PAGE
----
Erm, there's no nice way to confront this one. Wong Jing's screenplay is riddled with juvenile humour, film parody, AIDS references, and (of course) bitterly repulsive rape scenarios. Although curtailed by minimal cuts (see below), Chuck's predilection for anal sex, and the character of Cindy (Yip, essaying an old friend of Yau's who has contracted AIDS from her American boyfriend), make it painfully apparent where Wong was coming from. The schizophrenic nature of the film may make this a particularly distasteful experience for some viewers as one moment we have our faces pushed in a disgusting rape, the next we are assailed by a plethora of sex jokes and insane Chinese slapstick.

Hong Kong horror is an acquired taste, which certainly takes some time adjusting to. Lau, a former Director of Photography, washes his screen with Argento-esque lighting and colour schemes, giving a brazenly bizarre stylish flavour to the sordid subject matter. Yam and Cheng over-act wildly, while Yau is given little more to do than act as window dressing (which is most off-putting, as she's the primary character). Collectively, it's standard Hong Kong horror fare: a repulsive subject matter given the "palatable" treatment by drenching it in MTV stylings, and laying on the goofball humour in an attempt to diffuse the parade of horrors on show. Add to that a cast of incredibly attractive actresses and you've got a work of voyeuristic fetishism that will amuse some, but offend most everyone else.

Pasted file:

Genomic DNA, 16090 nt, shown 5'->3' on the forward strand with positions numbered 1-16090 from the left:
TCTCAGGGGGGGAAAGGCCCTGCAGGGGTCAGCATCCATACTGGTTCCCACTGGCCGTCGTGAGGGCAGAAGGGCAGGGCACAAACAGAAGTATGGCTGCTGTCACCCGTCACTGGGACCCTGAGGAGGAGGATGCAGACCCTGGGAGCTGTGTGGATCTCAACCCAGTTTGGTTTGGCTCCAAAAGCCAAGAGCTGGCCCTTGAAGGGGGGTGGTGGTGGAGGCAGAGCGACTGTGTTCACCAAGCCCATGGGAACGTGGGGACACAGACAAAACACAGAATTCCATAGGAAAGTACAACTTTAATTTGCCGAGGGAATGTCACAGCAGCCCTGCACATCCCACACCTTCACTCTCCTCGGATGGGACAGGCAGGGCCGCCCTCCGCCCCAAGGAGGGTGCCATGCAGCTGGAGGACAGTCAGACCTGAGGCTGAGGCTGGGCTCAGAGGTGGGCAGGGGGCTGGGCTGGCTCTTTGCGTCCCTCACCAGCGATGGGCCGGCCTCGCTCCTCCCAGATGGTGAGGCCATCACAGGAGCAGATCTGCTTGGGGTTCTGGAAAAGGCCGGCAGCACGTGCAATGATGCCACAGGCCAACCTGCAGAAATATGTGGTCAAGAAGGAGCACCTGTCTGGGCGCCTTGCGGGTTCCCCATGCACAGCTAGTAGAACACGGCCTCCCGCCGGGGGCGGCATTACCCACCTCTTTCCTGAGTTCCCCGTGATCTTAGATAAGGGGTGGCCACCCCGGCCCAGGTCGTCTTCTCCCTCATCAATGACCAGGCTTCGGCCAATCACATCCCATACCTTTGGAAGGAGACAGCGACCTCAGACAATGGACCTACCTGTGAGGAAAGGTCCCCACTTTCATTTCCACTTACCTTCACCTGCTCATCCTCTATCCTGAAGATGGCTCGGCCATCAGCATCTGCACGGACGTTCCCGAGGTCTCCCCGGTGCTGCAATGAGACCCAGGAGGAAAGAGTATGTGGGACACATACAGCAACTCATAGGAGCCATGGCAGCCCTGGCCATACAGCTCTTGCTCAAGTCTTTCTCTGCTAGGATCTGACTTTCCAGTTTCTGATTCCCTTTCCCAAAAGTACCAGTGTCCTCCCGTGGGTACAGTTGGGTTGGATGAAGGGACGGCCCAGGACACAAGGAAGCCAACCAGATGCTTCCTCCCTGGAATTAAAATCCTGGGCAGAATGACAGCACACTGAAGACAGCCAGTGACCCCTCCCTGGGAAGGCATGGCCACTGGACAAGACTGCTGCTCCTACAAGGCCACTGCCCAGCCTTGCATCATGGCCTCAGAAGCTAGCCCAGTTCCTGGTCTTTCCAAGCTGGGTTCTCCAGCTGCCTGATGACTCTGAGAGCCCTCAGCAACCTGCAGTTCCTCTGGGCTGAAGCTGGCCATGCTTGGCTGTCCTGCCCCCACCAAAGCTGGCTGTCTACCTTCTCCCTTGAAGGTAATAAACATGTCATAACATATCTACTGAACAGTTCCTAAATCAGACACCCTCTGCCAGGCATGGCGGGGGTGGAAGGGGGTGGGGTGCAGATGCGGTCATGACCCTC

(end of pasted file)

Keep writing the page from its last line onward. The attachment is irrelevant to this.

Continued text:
Universe's disc is a HUGE improvement over China Star's original disc release of the film. While both discs exhibit a more than satisfactory image for a film of this nature, Universe win out in a number of areas (apart from the fact that China Star's disc is now deleted). Those areas? Optional subtitles (China Star utilised a print with burned-in, often illegible, subs), a crisper image and deeper colours, a new 5.1 remix of the original monaural audio (that is pleasantly quite subdued in comparison to some Chinese discs), English menus, Star files, and the film's theatrical trailer. My only warning is a rather amusing one: although we now have Optional subtitles NONE of the film's original "hex errors" (as ex-pat Stefan Hammond coined them) or grammatical errors have been corrected! This makes for extremely entertaining reading ("get me a clipper, I will clip out her tits!" being one of my faves)! Let's face it, you need a laugh or two to compensate for the sordid, sleazy atmosphere that producer Wong and director Lau create!